There’s something uniquely Canadian about a Zellers that shows up in The Bay.
But will national pride and nostalgia be enough to attract customers and make them sustainable? Rob McLean, a marketing professor at the University of Guelph, isn’t so sure.
“It’s interesting,” McLean said of the brand’s resurgence.
“Maybe that national pride drives them, but I wouldn’t bet my business on it. I wasn’t expecting much nostalgia, but there was a lot of it. University students also have memories of their shops. In the context of The Bay and Zellers, they are the two most Canadian retailers and that is what draws people’s hearts.”
It wasn’t all that long ago that Zellers was a go-to place for affordable shopping.
It wasn’t all that long ago, either, that the store closed its doors for what it held for good. The Hudson’s Bay Company closed nearly all Zellers stores by 2013.
Known for items “from lifestyle to home and just about everything in between” and providing “the best deals possible,” it’s a business plan the company will try again to execute, and it may well given the current economic situation many are facing are, be successful, says McLean.
“The current economic climate could help them,” he said.
“I think the only thing about Zellers is that it has to do with family products. Moments in people’s lives were wrapped around the brand. People went there after the wedding to get their first set of dishes or towels.”
One of the problems with low-priced items is that they don’t typically bring in much profit, meaning a store must move its inventory quickly to be successful, McLean says.
The other issue, and possibly more problematic for the brand, is that people’s shopping habits have changed over the past decade while Zellers has been out of business.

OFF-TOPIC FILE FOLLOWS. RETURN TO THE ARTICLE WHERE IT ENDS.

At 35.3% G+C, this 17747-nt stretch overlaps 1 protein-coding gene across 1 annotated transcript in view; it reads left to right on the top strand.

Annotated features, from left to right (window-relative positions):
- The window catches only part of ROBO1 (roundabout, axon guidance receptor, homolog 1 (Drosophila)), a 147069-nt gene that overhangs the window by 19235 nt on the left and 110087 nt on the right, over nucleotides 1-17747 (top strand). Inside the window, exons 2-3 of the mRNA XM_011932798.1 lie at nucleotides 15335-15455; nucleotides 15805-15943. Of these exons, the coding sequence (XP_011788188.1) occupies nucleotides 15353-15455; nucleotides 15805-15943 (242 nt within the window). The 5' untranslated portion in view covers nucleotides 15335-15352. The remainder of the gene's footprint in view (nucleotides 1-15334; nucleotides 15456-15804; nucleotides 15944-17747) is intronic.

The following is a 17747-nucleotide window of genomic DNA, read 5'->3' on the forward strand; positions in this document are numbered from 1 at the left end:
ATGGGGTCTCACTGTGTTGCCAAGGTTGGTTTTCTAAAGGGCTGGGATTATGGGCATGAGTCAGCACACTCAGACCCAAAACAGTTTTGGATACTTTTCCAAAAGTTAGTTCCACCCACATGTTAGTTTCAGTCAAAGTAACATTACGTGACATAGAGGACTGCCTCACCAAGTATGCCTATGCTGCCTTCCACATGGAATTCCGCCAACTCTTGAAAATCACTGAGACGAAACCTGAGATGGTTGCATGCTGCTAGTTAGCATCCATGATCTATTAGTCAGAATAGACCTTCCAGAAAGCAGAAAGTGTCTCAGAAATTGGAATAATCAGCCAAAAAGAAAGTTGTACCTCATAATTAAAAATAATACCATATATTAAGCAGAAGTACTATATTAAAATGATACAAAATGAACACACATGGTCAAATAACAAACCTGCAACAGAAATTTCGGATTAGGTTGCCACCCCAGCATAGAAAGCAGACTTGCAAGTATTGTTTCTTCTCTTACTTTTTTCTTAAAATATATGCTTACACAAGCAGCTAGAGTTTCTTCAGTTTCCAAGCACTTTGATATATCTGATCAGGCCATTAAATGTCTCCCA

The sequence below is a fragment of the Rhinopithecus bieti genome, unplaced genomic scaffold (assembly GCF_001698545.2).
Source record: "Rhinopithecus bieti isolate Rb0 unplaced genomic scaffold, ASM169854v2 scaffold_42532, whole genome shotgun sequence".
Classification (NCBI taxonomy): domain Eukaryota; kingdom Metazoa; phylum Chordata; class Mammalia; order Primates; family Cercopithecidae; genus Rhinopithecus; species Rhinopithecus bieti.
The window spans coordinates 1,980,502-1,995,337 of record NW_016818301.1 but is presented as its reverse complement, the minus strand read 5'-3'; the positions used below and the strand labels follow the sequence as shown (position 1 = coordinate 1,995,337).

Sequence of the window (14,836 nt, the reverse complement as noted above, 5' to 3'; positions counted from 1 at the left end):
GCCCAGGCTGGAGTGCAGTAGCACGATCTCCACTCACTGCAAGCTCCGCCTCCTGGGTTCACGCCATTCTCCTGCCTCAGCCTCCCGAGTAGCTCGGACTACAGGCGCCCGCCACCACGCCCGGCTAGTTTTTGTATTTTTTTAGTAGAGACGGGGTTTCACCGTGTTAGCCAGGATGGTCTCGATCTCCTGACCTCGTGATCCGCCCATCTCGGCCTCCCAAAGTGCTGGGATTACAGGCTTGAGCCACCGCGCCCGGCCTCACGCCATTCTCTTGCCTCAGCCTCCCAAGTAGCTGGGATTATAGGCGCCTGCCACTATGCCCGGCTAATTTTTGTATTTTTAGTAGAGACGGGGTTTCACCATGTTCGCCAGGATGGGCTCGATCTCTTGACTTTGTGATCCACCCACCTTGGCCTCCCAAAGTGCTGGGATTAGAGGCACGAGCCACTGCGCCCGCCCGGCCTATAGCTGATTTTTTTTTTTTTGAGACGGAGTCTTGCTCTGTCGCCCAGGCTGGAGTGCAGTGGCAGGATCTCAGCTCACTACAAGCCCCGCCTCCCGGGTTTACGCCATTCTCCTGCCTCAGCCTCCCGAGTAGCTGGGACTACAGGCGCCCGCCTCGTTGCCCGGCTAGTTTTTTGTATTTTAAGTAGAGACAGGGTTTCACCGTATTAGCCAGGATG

“When Zellers left, Dollarama wasn’t really a thing,” McLean said.
“Walmart also took over. People’s habits when it comes to buying low-priced items have moved elsewhere. The other part of this is e-commerce. If people are shopping online at lower prices, they’re probably already doing so through a place like Amazon.”
Despite some issues that could hamper the relaunch’s success, McLean says it should at least increase foot traffic through The Bay
He also believes the markets chosen for the Zellers were strategic.
“I think there will be a lot of research going on at this site because Cambridge will be almost like a test market,” McLean said.
“For your part, there will be a strategic focus on working-class families who can feel comfortable with the products they buy. Short-term success is good for The Bay and increases efficiency in their business. If it works as a sub-department it could be a big hit for both of them, it’s like building two stores at the same time.”
Regardless of the success rate, McLean is interested in seeing how the two market their products and try to unite Canadians.
“I think the timing is also strategic,” he said.
“I’m excited to see what they’re going to do around Canada Day. I have a feeling they will launch a Canadian themed ad campaign that will tie the two together as Canada’s Superstore. There could be a big promotional push in May and June to solidify this.”